Benign prostatic hyperplasia (BPH): Blocks alpha1 receptors in prostatic stromal and bladder tissues; reduces sympathetic tone-induced urethral stricture responsible for BPH symptoms

              Absorption

              Bioavailability: Immediate release, 65%; extended release, 54-59%

              Onset (antihypertensive response): Peak, 4-8 hr

              Onset (BPH response): Initial, 2 wk; peak, 4-6 weeks

              Duration: 24 hr

              Peak plasma time: 2-3 hr

              Distribution

              Protein bound: 99%

              Vd: 1-3.4 L/kg

              Metabolism

              Metabolized extensively in liver

              Metabolites: 6- and 7-O-demethyl metabolites, 6'- and 7'-hydroxy metabolites, other minor metabolites (activity unknown)

              Elimination

              Half-life: Immediate release, 22 hr; extended release, 15-19 hr

              Dialyzable: HD, no

              Total body clearance: 83-140 mL/min

              Excretion: Feces (65%), urine (0.6-9%)

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              Images

              BRAND FORM. UNIT PRICE PILL IMAGE
              doxazosin oral
              -
              8 mg tablet
              doxazosin oral
              -
              4 mg tablet
              doxazosin oral
              -
              2 mg tablet
              doxazosin oral
              -
              1 mg tablet
              doxazosin oral
              -
              8 mg tablet
              doxazosin oral
              -
              2 mg tablet
              doxazosin oral
              -
              4 mg tablet
              doxazosin oral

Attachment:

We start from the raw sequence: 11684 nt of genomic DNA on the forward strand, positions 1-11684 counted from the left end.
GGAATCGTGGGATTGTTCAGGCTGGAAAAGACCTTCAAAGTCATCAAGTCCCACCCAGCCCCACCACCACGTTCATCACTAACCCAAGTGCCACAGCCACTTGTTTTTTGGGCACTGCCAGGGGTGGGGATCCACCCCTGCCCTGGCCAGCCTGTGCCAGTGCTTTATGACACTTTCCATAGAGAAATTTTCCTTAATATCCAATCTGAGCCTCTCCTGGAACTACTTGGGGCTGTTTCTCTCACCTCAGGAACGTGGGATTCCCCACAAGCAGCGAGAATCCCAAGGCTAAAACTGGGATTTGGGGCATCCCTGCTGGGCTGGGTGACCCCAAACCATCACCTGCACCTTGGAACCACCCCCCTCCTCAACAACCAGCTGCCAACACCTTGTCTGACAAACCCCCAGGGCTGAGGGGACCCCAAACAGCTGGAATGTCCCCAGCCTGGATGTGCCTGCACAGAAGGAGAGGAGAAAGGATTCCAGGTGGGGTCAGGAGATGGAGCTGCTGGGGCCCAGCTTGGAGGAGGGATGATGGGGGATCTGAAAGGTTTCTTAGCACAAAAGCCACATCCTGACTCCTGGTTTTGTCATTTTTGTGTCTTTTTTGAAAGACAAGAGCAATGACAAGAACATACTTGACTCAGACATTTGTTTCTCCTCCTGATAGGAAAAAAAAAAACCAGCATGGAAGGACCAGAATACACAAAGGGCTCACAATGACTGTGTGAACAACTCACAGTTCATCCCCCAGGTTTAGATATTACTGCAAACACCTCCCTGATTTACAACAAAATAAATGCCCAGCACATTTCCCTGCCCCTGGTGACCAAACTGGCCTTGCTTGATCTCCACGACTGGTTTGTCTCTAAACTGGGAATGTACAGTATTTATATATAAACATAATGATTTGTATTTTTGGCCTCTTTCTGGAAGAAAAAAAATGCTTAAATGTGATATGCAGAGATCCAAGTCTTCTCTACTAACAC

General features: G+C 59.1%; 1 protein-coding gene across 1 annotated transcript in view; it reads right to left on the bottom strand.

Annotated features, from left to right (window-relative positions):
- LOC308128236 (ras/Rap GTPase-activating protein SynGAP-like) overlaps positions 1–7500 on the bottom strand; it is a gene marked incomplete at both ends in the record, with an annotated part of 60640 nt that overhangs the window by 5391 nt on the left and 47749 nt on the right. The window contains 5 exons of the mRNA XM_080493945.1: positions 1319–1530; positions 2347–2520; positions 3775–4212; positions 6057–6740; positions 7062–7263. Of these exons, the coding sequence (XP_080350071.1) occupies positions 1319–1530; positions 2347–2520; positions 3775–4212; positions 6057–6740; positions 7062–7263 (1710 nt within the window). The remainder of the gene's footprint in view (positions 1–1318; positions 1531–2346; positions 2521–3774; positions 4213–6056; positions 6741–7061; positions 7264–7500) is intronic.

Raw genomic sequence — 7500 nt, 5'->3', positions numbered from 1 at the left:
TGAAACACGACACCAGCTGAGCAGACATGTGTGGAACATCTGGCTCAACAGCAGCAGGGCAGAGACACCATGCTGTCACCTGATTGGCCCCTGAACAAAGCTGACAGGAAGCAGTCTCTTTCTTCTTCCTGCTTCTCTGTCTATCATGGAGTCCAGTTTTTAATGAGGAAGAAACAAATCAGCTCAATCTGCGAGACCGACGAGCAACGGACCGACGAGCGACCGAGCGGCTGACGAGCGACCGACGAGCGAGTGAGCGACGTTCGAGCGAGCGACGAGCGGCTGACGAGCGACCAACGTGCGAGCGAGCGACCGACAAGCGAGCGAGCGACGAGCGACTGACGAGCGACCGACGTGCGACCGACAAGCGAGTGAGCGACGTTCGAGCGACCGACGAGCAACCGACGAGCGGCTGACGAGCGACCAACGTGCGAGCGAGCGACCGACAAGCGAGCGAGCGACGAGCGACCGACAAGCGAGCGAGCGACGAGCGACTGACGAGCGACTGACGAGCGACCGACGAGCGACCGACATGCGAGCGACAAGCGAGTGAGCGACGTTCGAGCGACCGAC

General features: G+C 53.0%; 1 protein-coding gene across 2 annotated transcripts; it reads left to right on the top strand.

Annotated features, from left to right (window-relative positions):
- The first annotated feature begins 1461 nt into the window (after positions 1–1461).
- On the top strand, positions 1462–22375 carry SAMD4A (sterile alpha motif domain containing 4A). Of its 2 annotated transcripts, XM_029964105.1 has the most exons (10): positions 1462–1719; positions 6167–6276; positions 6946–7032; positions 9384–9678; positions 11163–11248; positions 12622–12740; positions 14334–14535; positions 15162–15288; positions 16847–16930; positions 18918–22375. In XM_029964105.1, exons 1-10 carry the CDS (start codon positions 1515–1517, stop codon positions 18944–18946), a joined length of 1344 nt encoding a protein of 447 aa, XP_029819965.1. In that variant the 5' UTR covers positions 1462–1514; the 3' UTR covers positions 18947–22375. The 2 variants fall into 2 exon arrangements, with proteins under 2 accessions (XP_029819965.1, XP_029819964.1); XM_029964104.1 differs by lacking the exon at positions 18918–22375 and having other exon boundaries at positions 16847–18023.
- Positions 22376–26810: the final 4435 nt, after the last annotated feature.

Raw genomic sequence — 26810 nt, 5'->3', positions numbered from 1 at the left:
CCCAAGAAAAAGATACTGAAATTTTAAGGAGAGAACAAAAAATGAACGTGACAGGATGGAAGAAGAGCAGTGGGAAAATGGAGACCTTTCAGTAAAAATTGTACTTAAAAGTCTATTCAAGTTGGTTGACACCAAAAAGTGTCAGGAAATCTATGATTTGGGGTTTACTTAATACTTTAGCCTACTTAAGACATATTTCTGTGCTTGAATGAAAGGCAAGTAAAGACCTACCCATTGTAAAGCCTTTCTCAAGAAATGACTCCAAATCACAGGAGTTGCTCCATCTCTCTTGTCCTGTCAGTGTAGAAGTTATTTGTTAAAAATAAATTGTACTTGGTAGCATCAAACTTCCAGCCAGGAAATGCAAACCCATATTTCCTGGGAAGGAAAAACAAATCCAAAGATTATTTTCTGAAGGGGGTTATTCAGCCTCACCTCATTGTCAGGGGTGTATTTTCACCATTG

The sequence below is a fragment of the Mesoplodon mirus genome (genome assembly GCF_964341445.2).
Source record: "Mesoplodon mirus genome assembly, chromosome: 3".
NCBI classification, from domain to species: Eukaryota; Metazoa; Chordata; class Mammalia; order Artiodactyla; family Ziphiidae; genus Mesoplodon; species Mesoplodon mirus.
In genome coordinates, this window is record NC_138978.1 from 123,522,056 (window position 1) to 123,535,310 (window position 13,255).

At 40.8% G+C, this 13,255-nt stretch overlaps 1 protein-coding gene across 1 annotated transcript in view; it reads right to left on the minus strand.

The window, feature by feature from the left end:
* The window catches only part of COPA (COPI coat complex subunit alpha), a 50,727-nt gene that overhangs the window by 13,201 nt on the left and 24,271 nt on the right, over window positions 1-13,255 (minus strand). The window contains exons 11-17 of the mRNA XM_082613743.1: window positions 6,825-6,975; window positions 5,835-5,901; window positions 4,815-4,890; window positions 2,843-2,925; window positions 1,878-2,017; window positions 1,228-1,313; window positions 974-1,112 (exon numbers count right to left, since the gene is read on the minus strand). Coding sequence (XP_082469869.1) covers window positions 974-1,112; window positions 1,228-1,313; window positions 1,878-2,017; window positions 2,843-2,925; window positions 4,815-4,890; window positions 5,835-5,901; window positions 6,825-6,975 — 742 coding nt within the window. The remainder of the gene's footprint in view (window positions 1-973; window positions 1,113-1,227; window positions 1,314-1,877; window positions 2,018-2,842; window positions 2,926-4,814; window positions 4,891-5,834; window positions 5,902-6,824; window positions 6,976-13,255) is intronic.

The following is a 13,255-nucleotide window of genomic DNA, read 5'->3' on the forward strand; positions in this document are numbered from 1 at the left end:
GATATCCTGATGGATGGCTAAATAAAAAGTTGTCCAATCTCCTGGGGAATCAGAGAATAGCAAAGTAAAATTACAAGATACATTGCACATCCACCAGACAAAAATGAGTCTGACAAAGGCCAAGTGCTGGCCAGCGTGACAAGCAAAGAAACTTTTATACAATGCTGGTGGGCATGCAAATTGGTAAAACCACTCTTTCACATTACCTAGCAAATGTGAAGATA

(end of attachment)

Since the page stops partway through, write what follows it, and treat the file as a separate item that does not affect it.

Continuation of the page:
-
              8 mg tablet
              doxazosin oral
              -
              4 mg tablet
              doxazosin oral
              -
              2 mg tablet
              doxazosin oral
              -
              1 mg tablet
              doxazosin oral
              -
              2 mg tablet
              doxazosin oral
              -
              8 mg tablet
              doxazosin oral
              -
              4 mg tablet
              doxazosin oral
              -
              2 mg tablet
              doxazosin oral
              -
              1 mg tablet
              doxazosin oral
              -
              1 mg tablet
              doxazosin oral
              -
              4 mg tablet
              doxazosin oral
              -
              8 mg tablet
              doxazosin oral
              -
              4 mg tablet
              doxazosin oral
              -
              2 mg tablet
              doxazosin oral
              -
              1 mg tablet
              doxazosin oral
              -
              8 mg tablet
              doxazosin oral
              -
              2 mg tablet
              doxazosin oral
              -
              4 mg tablet
              doxazosin oral
              -
              8 mg tablet
              doxazosin oral
              -
              4 mg tablet
              doxazosin oral
              -
              1 mg tablet
              doxazosin oral
              -
              1 mg tablet
              Cardura oral
              -
              8 mg tablet
              Cardura oral
              -
              4 mg tablet
              Cardura oral
              -
              2 mg tablet
              Cardura oral
              -
              1 mg tablet
              Cardura XL oral
              -
              8 mg tablet
              Cardura XL oral
              -
              4 mg tablet

              Copyright © 2010 First DataBank, Inc.

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              Patient Handout

              Patient Education